Word-of-Mouth and Referral Marketing Blog

Andy Dunn’s Survival Tips For Ecommerce Retailers

Ecommerce retail is a jungle.

Founding a company can really suck. And it sucks even more if you’re an ecommerce retailer. CEO of Bonobos Andy Dunn wrote last year that if you’re competing with Amazon in the low-cost selling of third-party brands, you will lose, and the best thing that will happen to you is an acquisition. 

But no entrepreneur worth their salt gives up without a fight.

Dunn urges small ecommerce retailers to stand their ground by offering the depth of experience that big players can’t. The idea of Dunn’s “proprietary strategy” is that carving out your own corner is as much about what you exclude, as what you include.

Here, we illustrate the four pillars of Dunn’s strategy with existing ecommerce retailers at the top of their game.

1. Proprietary pricing – Temporary, exclusive deals give your store traffic and exposure

Proprietary pricing is what created the flash sale industry. Price is a powerful motivator, and temporary price breaks are the single best way to drive conversion online. – Andy Dunn

One King’s Lane – Groupon of throw pillows and footstools

The Pinterest-like home and decor site has regular flash sales according to theme. Currently, it’s Bastille Day and the site is promoting French-themed furniture.

Fab.com – everyday design at great prices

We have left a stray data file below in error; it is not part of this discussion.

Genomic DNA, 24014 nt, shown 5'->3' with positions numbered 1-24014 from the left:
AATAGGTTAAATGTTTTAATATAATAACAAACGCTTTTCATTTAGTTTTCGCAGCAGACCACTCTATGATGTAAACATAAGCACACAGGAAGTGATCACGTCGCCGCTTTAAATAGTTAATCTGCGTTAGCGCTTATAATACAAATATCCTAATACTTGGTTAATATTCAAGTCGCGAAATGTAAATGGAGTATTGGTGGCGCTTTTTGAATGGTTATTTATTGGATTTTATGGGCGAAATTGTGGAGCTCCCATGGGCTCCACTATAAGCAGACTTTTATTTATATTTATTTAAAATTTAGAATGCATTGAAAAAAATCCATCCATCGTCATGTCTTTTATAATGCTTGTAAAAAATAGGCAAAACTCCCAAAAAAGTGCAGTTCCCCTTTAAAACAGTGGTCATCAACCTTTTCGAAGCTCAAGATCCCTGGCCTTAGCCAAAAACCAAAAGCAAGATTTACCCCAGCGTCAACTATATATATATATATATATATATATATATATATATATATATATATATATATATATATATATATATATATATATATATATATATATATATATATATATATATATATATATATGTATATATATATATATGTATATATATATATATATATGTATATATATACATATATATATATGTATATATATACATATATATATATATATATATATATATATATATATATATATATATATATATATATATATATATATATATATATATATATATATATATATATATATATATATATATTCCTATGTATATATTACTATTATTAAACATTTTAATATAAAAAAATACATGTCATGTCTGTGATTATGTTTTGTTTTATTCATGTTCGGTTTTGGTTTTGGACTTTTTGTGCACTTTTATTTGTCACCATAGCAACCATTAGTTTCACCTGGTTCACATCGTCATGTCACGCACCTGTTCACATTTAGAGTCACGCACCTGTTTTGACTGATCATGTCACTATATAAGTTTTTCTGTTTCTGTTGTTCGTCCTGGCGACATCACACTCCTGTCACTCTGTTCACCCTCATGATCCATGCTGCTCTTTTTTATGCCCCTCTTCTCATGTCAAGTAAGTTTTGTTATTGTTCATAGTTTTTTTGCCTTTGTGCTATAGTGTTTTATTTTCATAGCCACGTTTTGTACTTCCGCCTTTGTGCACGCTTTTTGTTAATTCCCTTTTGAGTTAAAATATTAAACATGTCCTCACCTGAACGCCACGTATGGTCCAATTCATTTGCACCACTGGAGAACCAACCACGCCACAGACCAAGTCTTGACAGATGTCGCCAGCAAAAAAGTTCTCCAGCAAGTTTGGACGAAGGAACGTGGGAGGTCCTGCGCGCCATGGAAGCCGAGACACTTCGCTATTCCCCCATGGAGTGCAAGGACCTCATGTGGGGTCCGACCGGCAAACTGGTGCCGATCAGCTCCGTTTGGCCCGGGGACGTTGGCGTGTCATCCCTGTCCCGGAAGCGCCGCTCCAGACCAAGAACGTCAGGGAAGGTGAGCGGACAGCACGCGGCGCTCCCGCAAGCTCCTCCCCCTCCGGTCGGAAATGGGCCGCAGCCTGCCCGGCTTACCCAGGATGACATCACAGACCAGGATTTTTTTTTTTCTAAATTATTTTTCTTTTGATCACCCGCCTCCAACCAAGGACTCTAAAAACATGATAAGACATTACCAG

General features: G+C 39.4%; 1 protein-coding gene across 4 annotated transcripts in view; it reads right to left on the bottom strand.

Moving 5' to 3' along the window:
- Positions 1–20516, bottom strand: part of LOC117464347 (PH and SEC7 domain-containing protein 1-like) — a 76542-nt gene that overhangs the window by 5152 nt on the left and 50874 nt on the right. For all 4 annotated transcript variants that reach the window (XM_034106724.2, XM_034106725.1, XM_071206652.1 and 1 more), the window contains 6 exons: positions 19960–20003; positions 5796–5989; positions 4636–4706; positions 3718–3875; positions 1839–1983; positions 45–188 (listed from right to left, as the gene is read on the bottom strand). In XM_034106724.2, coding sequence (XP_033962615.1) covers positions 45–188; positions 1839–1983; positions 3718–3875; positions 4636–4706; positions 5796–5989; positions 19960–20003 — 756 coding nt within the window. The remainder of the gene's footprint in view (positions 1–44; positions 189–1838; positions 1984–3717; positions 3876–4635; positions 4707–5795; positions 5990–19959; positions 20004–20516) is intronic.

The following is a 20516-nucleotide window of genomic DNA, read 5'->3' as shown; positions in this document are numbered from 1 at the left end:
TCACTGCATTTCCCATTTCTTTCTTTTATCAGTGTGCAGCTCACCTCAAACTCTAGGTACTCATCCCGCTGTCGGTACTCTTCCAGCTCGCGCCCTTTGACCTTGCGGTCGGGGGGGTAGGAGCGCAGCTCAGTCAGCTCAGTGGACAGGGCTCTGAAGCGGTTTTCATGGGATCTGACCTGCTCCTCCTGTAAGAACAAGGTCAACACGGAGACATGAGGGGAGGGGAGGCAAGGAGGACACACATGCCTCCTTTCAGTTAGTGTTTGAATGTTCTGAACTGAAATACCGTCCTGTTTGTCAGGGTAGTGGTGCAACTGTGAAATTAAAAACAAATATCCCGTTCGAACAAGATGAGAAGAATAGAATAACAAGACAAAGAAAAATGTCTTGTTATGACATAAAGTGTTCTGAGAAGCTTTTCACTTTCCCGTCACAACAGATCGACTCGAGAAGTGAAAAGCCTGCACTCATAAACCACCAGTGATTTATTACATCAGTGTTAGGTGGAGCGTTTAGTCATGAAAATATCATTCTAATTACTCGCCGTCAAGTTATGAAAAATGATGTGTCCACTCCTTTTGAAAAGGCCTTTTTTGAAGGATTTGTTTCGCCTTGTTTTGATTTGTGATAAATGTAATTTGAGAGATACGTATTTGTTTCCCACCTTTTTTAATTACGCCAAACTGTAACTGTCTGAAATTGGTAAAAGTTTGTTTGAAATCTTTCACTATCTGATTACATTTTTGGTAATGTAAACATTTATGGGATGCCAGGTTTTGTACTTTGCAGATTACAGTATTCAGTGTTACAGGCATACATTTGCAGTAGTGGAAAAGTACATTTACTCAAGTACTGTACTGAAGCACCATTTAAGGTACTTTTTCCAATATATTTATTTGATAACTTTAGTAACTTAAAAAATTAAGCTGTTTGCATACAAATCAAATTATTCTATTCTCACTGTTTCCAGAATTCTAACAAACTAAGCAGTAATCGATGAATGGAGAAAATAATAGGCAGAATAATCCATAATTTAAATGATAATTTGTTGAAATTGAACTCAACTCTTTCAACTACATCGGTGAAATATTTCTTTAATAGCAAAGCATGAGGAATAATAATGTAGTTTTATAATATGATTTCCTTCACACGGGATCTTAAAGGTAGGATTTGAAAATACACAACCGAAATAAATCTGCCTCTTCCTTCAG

Fab.com featured design flash sale

Fab offers an impressive range of discounted items, from home and decor to clothes and accessories.

Threadless – crowdsourced designs, frequent flash sales

Screen Shot 2014-07-15 at 7.01.57 AM
current flash sale. My friends and I used to go crazy over Threadless sales, and order collectively to save on shipping costs.

Your business model doesn’t have to center on flash sales for you to benefit from them. Threadless thrives on crowdsourcing its tee-shirt designs, and also holds frequent daily deal promotions.

2. Proprietary experience  – Repeated delight nurtures loyal customers

A few boxes haven’t delivered anything I really loved, but even then I hardly cared because I still got $10 worth of entertainment opening the box and examining its contents. – Erin Griffith writes about Birchbox, for Pando Daily

Subscription ecommerce has been growing ever since Birchbox pioneered its sample box. And imitation is the sweetest flattery – the fact that so many similar business have sprouted is a mark of its incredible success.

Birchbox – the pioneer of discovery commerce

Griffith describes Birchbox’s strength – “beauty has struggled to bring consumers online since most women want to see, smell and try the products they’re buying. But Birchbox embodies curation, content, marketing, subscription commerce, all in an industry that hasn’t caught up to the Web.”

Followers are so enthusiastic that they photograph and video their “unboxing days”.

Hello Flo – “like Santa for your vagina”

From “First Moon Party”

You must have already seen Hello Flo’s viral ads, Camp Gyno and First Moon Party. Not only were they seriously entertaining, they also embody Hello Flo’s focus – equipping parents and their growing daughters with the tools to understand bodily changes.

3. Proprietary selection – Specialized selection for a narrow audience